[wp-hackers] wp_register_script() vs. wp_enqueue_script()?

Mike Schinkel mikeschinkel at newclarity.net
Thu Jan 22 02:10:33 GMT 2009

Chris Jean <gaarai at gaarai.com> wrote:
> Technically, you never have to register anything if you don't 
> want to. The register functions are there and can be valuable 
> if you want a central location that defines scripts and styles
> that will be used in your plugin/theme. You can then simply use 
> the enqueue functions while referring to just the handle in 
> order to enqueue the script or style for inclusion in the head.
> So, the main purpose of the register functions is to allow you 
> to simplify your code by removing the need to duplicate code 
> if you enqueue the same script or style in more than one 
> section of code. The benefits of this are many and probably 
> don't need to be listed here.

That's very clear. Thanks! 

"Austin Matzko" <if.website at gmail.com> wrote:
> wp_register_script is particularly useful when you have 
> several scripts dependent on each other.  So when you 
> initialize your plugin,you register each of the scripts 
> with their dependencies using wp_register_script. Then 
> later at the point you actually need one of the scripts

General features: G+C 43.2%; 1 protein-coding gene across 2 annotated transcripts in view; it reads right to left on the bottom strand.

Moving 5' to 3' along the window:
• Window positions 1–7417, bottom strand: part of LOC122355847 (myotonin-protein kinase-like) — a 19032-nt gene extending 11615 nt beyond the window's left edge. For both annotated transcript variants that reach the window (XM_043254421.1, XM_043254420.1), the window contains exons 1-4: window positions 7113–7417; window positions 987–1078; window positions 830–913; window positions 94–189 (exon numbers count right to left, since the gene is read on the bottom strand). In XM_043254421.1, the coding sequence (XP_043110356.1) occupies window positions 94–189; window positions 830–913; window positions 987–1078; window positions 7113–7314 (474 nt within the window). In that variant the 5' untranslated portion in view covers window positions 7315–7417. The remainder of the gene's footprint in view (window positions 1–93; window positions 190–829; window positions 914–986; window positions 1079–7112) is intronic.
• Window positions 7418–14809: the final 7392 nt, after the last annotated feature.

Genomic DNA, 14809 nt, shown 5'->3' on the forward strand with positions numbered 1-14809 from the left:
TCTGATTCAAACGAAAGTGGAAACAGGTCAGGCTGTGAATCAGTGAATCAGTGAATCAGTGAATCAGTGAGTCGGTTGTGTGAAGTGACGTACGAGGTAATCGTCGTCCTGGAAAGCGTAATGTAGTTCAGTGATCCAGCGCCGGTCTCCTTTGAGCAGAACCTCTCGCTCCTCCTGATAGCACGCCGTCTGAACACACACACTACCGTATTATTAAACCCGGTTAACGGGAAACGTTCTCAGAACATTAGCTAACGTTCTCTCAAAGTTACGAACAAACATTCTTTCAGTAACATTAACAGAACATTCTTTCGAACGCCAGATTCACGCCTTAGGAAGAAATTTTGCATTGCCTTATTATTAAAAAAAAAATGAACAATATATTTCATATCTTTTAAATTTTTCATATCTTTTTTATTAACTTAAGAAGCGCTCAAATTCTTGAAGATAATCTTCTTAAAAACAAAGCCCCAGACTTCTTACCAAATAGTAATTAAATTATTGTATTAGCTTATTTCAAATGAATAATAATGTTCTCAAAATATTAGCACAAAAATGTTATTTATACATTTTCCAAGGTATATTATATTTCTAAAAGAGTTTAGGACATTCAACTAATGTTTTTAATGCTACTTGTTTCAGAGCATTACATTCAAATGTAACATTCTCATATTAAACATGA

> to be printed, you call wp_enqueue_script using the 
> handle of that particular script, and WordPress handles 
> the dependencies for you.

So does wp_enqueue_script() explicitly NOT establish a name for managing dependencies in the same way that wp_register_script() does?  If yes, why do you have to give the script a name in wp_enqueue_script()?

But anyway, it brings up another question I know from the wp_enqueue_script() docs that WP core registers several standard scripts like "jquery" and "scriptaculous." However, it doesn't (and couldn't) register many other well-known scripts people might need and that might results in them being duplicated by different plugins. One very common one I need that is not in core is "swfobject" and I know other plugins include it. For example, we might end up with the following because of two different plugins using their own local copy of the same script: 

   // In HTML generated by WordPress install with both FOO and BAR plugins
   <script type="text/javascript" src="http://example.com/wp-content/plugins/FOO/js/swfobject.js"></script>
   <script type="text/javascript" src="http://example.com/wp-content/plugins/BAR/js/swfobject.js"></script>

Has there been any thought to creating a set of "standards" for well-known scripts such that, if used by more than one plugin would only use one of them?  Maybe something like this?

   // In FOO plugin

   // In BAR plugin

This could then be documented on a wiki page at WordPress.org and become a best practice for plugin development maybe?

-Mike Schinkel

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